JV/White girls VB
» Girls Volleyball
» JV Football
» JV/White Girls Vball
» Boys Volleyball
» Girls Water Polo
» JV Boys Volleyball
» Hoops in Hawaii Classic
» Iolani Classic
» Boys Basketball
» Girls Basketball
» Boys Soccer
» Girls Soccer
» JV Boys Basketball
» JV Girls Basketball
» JV Boys Soccer
» JV Girls Soccer
Prep Football Preview Special
Prep Football Preview
Game of the Week
Maryknoll • SoG • 6'5
Kalaheo • SrG • 6'0
Lahainaluna • SrG • 6'0
Kalaheo • SrG/F • 6'5
Moanalua • SrF/C • 6'5
Punahou • SrG • 6'3
Iolani • SrG • 6'1
Campbell • SrF • 5'11
Kahuku • SrF • 6'7
Kahuku • SrC • 6'6
Punahou • SrG • 5'8
Leilehua • JrG • 5'9
Roosevelt • SrG • 5'11
Farrington • SrF • 6'1
Lahainaluna • SrF • 6'4
Keanu Akina (Kahuku), Samuta Avea (Kahuku), Daniel Florenco (Mid-Pacific), Zach Gelacio (Iolani), Tamamoko Green (Kahuku), Ranan Mamiya (Farrington), Michael Merchant (Campbell), Eric Miyauchi (Moanalua), Jimmy Nunuha III (Saint Louis), Marvin Sidon (Lahainaluna), Kekai Smith (Kalaheo), Fatu Sua-Godinet (Kamehameha), Kody Takushi (Baldwin), Dan Villejo (McKinley), Pukana Vincent (Kamehameha-Hawaii), Abdel-Kader Ziane (Kapolei)
Hugh Hogland (Iolani), Koa Kauhi (Leilehua), Robby Mann (Iolani), David Marrero (Campbell), Christian Mejia (Kailua), Tristan Nichols (Maui), Tua Unutoa (Farrington), Bryce Tatupu-Leopoldo (Farrington), Brian Washington (Maryknoll)
Coaches that also received consideration
Jason Justus (Lahainaluna), Allan Silva (Farrington), Dean Shimamoto (Iolani), Alika Smith (Kalaheo), Pat Wetzel (Leilehua)
In the biggest game of the season, Kaleb Gilmore came through with his best performance.
The Kalaheo senior guard, who scored a season-high 30 points in the state championship final, was selected by the ScoringLive staff as the All-Hawaii Division I Boys Basketball Player of the Year.
Gilmore, a 6-foot speedster, was a First Team selection as a Maryknoll junior last year. He is joined on this year's First Team by his Kalaheo teammate, Kupaa Harrison, Maryknoll's Justice Sueing Jr., Lahainaluna's Josh Chapital and Moanalua's Kyrie McRaven.
The Mustangs went 31-3 overall, including a 13-1 mark in the Oahu Interscholastic Association, this season, which culminated with their 19th league title and sixth state championship in school history. It was the second time in three seasons that they won both the OIA and state Division I crowns.
Gilmore averaged a team-best 18.9 points per game, which ranked him fourth in Division I. He eclipsed the 20-point mark in 14 times in the season, including eight of Kalaheo's final nine games.
"Kaleb is a super athlete," Kailua coach Wally Marciel said of Gilmore. "He's got a quick shot, he's super quick, he's a good penetrator and overall he's just a great player. He had a wonderful season at Kalaheo, but what impressed me most was that he was a true leader on the court."
In four state-tournament games, Gilmore averaged 20.3 points and 2.8 steals per game. He shot 40 of 44 from the free-throw line (90.9 percent) for the tournament. In addition to earning OIA East Player of the Year honors, Gilmore was also named Most Outstanding Player in the state tournament.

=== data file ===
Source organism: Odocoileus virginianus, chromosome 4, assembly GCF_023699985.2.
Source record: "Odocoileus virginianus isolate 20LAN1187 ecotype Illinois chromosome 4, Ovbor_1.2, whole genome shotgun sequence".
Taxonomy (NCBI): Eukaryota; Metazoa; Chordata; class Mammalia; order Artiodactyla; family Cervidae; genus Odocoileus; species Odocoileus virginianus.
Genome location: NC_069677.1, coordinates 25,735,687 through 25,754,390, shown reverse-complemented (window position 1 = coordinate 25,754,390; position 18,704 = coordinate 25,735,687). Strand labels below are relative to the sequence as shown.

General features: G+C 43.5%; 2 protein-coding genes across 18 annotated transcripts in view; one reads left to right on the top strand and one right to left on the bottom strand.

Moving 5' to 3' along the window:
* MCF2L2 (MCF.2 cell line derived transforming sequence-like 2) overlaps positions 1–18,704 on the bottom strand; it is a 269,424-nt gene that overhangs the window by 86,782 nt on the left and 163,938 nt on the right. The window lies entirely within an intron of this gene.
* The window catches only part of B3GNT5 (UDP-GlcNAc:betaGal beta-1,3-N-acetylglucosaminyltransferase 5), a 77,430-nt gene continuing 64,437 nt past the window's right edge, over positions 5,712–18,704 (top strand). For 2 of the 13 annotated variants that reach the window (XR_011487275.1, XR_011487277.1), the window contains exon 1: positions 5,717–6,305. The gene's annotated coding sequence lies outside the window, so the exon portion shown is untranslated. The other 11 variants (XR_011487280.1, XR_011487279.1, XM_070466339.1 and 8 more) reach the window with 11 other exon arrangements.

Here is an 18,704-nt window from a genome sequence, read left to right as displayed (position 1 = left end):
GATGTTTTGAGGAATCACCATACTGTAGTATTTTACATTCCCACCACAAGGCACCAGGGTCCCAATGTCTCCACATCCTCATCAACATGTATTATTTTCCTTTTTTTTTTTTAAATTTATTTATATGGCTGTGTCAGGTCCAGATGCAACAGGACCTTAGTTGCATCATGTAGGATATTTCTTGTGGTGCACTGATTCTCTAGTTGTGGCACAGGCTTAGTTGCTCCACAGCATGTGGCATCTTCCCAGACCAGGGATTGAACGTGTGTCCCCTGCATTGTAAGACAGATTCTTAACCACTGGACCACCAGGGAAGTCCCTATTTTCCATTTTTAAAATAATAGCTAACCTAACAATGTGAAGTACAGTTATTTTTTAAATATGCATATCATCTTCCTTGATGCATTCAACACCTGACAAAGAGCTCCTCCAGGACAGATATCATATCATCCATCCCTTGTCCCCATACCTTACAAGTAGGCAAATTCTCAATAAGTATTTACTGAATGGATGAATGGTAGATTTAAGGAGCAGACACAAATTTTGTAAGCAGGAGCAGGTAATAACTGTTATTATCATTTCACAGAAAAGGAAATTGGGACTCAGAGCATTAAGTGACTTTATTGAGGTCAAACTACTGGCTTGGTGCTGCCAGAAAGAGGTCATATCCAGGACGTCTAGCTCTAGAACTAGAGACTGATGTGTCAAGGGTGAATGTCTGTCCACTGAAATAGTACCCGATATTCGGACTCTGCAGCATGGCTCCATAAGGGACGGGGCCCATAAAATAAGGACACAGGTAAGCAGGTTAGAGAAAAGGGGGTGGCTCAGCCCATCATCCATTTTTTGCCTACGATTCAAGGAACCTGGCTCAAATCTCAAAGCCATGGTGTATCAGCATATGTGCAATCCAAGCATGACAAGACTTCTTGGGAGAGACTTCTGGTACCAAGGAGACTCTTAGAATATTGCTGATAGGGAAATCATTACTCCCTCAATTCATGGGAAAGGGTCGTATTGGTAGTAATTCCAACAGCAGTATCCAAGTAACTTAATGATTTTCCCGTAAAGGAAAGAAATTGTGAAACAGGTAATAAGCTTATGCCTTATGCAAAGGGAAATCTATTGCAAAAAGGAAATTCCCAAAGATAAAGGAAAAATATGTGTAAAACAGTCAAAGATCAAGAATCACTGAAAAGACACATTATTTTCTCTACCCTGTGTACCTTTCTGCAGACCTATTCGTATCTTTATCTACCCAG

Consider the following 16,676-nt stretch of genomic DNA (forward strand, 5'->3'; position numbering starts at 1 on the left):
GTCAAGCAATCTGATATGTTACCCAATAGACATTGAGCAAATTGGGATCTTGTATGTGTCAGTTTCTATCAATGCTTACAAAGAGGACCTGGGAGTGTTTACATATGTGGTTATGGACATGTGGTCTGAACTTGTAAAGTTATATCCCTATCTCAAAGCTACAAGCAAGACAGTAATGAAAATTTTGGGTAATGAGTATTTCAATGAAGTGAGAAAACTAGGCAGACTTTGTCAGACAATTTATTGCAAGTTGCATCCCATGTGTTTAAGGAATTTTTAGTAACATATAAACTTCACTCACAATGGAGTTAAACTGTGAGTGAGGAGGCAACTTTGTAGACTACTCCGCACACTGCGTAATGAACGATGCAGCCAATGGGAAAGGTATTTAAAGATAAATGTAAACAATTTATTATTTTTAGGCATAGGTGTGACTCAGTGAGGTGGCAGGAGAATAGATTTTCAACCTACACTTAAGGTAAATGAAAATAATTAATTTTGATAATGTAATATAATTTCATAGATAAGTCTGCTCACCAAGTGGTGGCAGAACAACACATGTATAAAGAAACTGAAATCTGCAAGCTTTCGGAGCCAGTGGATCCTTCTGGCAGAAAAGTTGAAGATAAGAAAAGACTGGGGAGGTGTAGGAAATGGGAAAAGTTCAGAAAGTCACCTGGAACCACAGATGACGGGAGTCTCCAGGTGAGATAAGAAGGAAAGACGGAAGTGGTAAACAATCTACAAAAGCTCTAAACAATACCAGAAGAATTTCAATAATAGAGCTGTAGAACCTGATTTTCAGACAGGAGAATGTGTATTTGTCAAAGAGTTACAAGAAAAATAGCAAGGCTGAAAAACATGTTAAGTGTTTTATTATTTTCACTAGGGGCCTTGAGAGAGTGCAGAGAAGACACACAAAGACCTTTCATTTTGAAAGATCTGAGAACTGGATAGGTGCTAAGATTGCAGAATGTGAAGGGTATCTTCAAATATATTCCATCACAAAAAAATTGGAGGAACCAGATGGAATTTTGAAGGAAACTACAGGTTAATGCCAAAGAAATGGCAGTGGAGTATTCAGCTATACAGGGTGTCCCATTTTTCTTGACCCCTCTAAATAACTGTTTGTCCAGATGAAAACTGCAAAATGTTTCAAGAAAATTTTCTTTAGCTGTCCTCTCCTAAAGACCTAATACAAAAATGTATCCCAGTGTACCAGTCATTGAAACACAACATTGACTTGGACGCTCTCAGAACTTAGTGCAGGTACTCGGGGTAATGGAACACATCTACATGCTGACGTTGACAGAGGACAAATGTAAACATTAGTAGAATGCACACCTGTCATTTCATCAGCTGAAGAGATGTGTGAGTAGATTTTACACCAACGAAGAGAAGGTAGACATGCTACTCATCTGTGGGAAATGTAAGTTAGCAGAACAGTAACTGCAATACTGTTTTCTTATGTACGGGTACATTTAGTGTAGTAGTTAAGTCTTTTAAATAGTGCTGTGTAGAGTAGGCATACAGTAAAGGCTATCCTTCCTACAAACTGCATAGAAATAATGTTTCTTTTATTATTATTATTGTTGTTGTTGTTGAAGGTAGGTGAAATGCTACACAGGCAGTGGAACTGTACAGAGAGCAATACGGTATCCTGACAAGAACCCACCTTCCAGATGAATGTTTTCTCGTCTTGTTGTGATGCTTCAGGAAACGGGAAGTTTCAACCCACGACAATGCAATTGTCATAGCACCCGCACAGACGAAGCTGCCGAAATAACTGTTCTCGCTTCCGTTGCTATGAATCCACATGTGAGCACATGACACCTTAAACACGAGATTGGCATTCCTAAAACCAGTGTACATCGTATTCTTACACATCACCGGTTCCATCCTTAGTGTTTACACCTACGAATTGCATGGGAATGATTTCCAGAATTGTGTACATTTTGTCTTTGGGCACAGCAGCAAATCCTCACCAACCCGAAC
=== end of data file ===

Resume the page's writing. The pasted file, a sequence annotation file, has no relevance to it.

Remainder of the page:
"I told our guys that we had to guard him to 25 feet and at first, they didn't believe me and he hit a couple of shots from about 27 feet, but if you step out on him he's so quick to get to the hoop," Roosevelt coach Steve Hathaway said. "He's the toughest guy to cover in the whole state and in that state final he pretty much did what he wanted.
Gilmore shot just 5 of 11 from the field against Iolani in the state championship game, but he was 2 of 3 from beyond the arc and tied the state-tournament record by hitting 18 of his 20 free-throw attempts.
"He's the best scoring guard in the state," Iolani coach Dean Shimamoto said of Gilmore. "Anytime you're playing against him you're always worried because even if you play him right, he can still get off a shot and if you try to deny him, he can still get the ball. He's quick in transition, he can get to the bucket and finish or draw fouls and he makes his free throws at the end of the game, so it's hard to stop him."
» Download a printable version of the 2015 Division I All-Hawaii Team.
Both Marciel and Hathaway agreed that Gilmore was missing piece to the puzzle that brought the state title back to Kalaheo.
"When I was coaching at (Academy of the Pacific) and we played against him as a freshman he was young, but still very athletic, but since then you've seen his confidence level grow and that's a big difference along with his leadership," Marciel said. "Of course, Kalaheo had a leader already with (Harrison) there, but with both of those guys there they could feed off of each other and that made them a tough team to beat."
Hathway concurred with Marciel's assessment.
"I think everyone knew they were going to be the team to beat this year, but I think if you take out either (Gilmore or Harrison) and (Kalaheo) doesn't win the state championship this year," Hathaway said. "They complement each other well and are a nice 1-2 punch."
Harrison, a 6-foot-5 senior, averaged 13.8 points per game. He scored 19 points in a state first-round game against Maui and matched that mark against Kahuku in a semifinal-round win that saw Gilmore manage just four points.
"Kaleb was a huge part of Kalaheo's success as a scorer, but I think Kupaa was just as important to that team," Shimamoto said. "I think Kupaa made Kaleb better and Kaleb made Kupaa better, but when you have a 6-5 guy who can make the outside shot, grab rebounds and bring the ball up, that's a matchup problem."
Harrison scored just one point in the state final, but grabbed a game-high 16 rebounds to go with five assists and a steal. He averaged 12.8 points, 9.0 rebounds, 3.5 steals and 2.3 assists at states and joined Gilmore on the All-Tournament Team.